The category of Best-Animated Feature seems to get dominated by a branch of Disney’s animation factors such as Pixar and Disney Animation Studios, but we the one percent of movie fans know they aren’t the only ones out there. There’s been an interesting mix up with the rules to voting for Best-Animated Feature Film at the Academies. It’s hard enough for indie animations to get nominated or recognized by the general public, but with this rule change it could get even tougher for those films to garner recognition.
Variety reports the news that could alter the nominees we see for the Animated Film category:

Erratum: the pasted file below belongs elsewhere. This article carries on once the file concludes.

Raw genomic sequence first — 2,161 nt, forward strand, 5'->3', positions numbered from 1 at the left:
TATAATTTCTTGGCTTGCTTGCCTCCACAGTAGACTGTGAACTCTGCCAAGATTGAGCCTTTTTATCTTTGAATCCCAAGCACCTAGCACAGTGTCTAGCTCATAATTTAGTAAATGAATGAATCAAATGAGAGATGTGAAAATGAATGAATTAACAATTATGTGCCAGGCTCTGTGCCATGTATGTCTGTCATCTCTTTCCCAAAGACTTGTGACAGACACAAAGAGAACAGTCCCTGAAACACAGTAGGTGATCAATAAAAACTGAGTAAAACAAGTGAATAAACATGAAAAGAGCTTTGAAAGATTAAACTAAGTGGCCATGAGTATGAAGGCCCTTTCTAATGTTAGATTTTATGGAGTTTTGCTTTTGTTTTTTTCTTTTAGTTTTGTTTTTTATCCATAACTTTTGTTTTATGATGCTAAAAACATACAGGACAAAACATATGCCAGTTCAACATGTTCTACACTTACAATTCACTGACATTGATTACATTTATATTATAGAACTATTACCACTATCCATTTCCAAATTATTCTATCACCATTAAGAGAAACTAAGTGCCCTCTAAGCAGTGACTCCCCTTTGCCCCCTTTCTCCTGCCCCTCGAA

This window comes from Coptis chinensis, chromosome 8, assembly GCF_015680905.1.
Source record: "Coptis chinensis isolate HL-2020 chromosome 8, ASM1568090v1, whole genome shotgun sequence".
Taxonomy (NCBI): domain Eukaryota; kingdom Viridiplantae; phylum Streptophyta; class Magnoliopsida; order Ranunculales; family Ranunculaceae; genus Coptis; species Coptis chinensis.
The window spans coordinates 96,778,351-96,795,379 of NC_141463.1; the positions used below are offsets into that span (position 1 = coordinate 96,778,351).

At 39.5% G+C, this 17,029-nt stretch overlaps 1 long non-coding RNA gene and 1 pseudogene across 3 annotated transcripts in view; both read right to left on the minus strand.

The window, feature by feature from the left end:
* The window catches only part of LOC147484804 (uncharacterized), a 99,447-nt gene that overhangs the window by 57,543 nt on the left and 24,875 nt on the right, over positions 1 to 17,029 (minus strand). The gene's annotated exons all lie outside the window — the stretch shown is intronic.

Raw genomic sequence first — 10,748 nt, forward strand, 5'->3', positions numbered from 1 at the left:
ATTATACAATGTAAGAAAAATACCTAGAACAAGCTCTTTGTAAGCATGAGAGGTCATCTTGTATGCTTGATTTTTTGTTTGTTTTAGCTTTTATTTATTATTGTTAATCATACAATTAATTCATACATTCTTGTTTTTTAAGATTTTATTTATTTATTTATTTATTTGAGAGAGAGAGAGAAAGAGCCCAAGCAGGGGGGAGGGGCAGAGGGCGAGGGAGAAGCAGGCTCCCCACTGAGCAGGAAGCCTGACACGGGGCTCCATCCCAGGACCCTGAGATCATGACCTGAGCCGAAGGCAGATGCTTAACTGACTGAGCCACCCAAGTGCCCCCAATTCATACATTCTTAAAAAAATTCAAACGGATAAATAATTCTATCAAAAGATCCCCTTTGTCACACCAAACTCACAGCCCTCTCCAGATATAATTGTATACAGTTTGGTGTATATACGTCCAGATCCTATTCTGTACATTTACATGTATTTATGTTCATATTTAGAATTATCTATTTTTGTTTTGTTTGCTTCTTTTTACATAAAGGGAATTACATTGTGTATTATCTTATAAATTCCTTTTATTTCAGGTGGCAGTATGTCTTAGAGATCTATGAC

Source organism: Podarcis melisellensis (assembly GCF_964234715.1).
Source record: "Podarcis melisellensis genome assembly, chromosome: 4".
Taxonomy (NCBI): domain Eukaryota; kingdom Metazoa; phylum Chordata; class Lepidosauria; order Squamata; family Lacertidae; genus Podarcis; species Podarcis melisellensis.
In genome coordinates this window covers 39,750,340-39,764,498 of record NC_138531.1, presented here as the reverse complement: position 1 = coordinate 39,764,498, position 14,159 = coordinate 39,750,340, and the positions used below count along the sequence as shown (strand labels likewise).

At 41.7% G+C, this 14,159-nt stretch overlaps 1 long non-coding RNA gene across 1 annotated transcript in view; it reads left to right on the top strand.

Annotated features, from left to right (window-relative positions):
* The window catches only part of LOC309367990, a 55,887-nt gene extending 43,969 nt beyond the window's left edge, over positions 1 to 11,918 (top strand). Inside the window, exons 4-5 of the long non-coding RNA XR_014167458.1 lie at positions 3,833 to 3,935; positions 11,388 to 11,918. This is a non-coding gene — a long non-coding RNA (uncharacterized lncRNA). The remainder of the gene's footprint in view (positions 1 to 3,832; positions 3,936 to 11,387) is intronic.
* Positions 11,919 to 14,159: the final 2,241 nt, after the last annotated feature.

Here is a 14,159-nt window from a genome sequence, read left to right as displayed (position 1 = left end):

“Invitations to join the nominating committee will be sent to all active Academy members, rather than a select craft-based group,” the Academy said. “Voting in the nominations round will now be preferential instead of based on a numerical scoring system. Members participating on the nominating committee may view films in their theatrical runs or at other screenings, through the Academy’s streaming site or on DVDs/screeners to qualify to vote.”
What does this mean for those indie animations from LAIKA, Studio Ghibli, and so on? Well, it means it will be even tougher for them to get nominated, and that’s already been an uphill battle from the start. Now, the category gives an advantage to the wide release films.
I’d hope we don’t see some of the straight to DVD level animations get nominated all of a sudden and then the other films are snubbed because of lack of box office or advertising.